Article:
Most people have been in love at least once in their lives. Even those who were never in love probably really want to be. That way, reading about love is something that people seem to enjoy. It makes them reminisce on beautiful memories or dream about a colorful future. People who usually write in a genre that appeals to only a minority often want to add some love to their stories so that more people will be interested in reading them. This is a good strategy and there’s no problem with that. In fact, having two (or more) characters fall in love is a great way to show character development and gives you room to create interesting plot twists. However, love doesn’t always work in fiction. 

If your character doesn’t have time for love, don’t throw love in your story. Hundreds of books and movies have been written about characters who are just too busy. They need to save the world or to solve a mystery or to get in a bank to rob it. And somewhere along their quest, someone of the opposite sex shows up and helps them and, by the end of the story, they live happily ever after. When did these characters fall in love? What do they appreciate about each other? What struggles have they overcome together? If you can’t give your characters time to fall in love, why would they? Making your characters kiss just to add a little romance to your story will not work. It will seem forced and make you writing less believable and relatable. In short, don’t write love if your character is too busy for work.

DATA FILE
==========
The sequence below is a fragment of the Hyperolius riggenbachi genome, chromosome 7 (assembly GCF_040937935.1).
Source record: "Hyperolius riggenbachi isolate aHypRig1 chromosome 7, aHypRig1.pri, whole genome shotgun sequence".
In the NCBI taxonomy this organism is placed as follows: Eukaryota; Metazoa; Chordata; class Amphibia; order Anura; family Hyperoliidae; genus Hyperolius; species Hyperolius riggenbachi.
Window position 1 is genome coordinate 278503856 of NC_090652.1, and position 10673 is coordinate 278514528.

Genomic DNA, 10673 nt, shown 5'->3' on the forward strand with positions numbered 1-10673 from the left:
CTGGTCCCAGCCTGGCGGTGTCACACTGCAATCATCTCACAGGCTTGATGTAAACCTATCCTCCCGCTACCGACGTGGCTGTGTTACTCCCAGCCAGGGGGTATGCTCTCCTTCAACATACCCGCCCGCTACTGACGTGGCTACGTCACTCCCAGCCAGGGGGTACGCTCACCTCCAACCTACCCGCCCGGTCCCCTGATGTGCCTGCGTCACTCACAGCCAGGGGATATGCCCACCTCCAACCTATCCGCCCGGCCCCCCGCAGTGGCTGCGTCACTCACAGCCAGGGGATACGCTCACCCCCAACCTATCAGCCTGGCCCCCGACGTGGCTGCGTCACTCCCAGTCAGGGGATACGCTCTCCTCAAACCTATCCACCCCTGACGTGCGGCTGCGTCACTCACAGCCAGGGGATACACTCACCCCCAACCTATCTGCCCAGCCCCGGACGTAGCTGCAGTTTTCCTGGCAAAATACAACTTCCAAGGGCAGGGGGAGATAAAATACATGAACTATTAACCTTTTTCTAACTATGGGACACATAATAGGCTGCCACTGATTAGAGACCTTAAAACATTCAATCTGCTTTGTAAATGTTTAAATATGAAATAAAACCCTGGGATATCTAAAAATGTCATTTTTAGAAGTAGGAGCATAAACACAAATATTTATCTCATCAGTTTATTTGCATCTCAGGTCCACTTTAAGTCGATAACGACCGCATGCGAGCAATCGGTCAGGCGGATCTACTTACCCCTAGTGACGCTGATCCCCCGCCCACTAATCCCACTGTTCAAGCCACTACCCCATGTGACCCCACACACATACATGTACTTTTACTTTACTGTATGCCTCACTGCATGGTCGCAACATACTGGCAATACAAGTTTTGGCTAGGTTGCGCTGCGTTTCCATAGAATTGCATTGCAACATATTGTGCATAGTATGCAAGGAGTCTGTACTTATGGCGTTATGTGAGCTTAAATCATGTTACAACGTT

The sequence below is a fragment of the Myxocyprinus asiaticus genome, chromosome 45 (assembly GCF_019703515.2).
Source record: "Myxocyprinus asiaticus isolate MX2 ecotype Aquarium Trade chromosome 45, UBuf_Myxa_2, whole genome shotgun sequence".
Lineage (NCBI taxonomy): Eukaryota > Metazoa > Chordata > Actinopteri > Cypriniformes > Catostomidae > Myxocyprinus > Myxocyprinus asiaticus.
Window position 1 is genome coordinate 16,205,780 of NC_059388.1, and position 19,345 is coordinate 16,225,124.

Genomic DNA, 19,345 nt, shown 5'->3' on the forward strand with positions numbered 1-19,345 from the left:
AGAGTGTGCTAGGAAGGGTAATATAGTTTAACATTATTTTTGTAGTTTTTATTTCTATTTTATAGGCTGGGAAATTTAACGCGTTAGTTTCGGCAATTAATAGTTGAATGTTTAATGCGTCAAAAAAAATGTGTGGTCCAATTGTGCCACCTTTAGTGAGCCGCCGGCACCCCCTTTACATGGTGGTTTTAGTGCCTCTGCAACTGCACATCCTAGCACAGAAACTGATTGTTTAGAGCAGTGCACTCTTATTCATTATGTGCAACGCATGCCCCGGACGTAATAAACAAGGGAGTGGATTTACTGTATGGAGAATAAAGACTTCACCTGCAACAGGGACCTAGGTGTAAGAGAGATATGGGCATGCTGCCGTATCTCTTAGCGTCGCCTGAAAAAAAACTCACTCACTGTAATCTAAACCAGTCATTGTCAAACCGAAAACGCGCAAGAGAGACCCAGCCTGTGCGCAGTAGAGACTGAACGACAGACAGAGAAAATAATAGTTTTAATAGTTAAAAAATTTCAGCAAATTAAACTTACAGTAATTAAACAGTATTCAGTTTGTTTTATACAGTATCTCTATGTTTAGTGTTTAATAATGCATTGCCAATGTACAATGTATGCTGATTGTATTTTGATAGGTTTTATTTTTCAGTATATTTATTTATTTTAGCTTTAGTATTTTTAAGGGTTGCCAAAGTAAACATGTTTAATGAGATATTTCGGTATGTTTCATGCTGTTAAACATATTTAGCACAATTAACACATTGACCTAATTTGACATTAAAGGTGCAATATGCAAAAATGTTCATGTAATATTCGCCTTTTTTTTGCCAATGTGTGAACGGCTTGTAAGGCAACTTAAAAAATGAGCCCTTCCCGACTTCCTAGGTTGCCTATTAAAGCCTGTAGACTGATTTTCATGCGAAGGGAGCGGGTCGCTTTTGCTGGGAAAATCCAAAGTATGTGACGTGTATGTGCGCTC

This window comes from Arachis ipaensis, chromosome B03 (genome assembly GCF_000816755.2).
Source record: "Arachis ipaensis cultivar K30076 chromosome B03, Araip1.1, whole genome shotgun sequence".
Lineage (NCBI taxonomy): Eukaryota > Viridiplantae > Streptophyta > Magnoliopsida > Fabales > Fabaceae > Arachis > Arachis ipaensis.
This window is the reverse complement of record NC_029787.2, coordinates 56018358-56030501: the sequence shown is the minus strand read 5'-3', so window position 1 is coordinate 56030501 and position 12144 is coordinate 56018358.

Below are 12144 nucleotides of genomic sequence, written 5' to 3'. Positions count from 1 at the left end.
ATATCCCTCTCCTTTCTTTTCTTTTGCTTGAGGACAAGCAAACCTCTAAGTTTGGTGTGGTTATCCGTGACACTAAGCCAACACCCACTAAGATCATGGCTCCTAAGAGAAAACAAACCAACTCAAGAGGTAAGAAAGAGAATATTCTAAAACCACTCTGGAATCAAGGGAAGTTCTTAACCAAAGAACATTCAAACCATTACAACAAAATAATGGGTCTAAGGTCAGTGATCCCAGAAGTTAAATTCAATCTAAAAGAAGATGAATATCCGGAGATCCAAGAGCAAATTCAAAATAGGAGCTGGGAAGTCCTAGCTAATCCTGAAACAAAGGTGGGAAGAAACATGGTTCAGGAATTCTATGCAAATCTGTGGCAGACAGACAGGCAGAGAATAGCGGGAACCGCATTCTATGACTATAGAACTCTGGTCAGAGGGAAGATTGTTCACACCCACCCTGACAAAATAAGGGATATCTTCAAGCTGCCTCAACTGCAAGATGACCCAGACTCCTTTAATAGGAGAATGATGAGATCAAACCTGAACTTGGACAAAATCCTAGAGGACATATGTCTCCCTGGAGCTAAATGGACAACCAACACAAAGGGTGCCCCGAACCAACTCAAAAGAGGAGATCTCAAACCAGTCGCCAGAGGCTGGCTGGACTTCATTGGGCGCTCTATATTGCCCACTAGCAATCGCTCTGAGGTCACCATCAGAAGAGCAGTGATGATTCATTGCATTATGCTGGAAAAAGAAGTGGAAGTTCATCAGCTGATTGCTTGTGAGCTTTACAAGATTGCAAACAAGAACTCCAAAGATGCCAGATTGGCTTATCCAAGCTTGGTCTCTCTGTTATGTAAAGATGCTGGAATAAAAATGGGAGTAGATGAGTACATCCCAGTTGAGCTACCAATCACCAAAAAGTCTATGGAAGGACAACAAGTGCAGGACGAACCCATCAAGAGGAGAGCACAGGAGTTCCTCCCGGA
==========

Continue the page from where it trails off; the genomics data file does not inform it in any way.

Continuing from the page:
Don’t make your characters fall in love just because you need them to. Making two characters fall in love just for the sake of your story might ruin your plot. If you need two characters to be together, but their personalities don’t match, why would they fall in love? There are unlikely couples, indeed, and these are couples that seem to disagree on everything, yet there is something that connects them. However, if your characters don’t have anything that holds them together, making them fall in love will not come off as believable or understandable to your readers. This brings us to our next topic.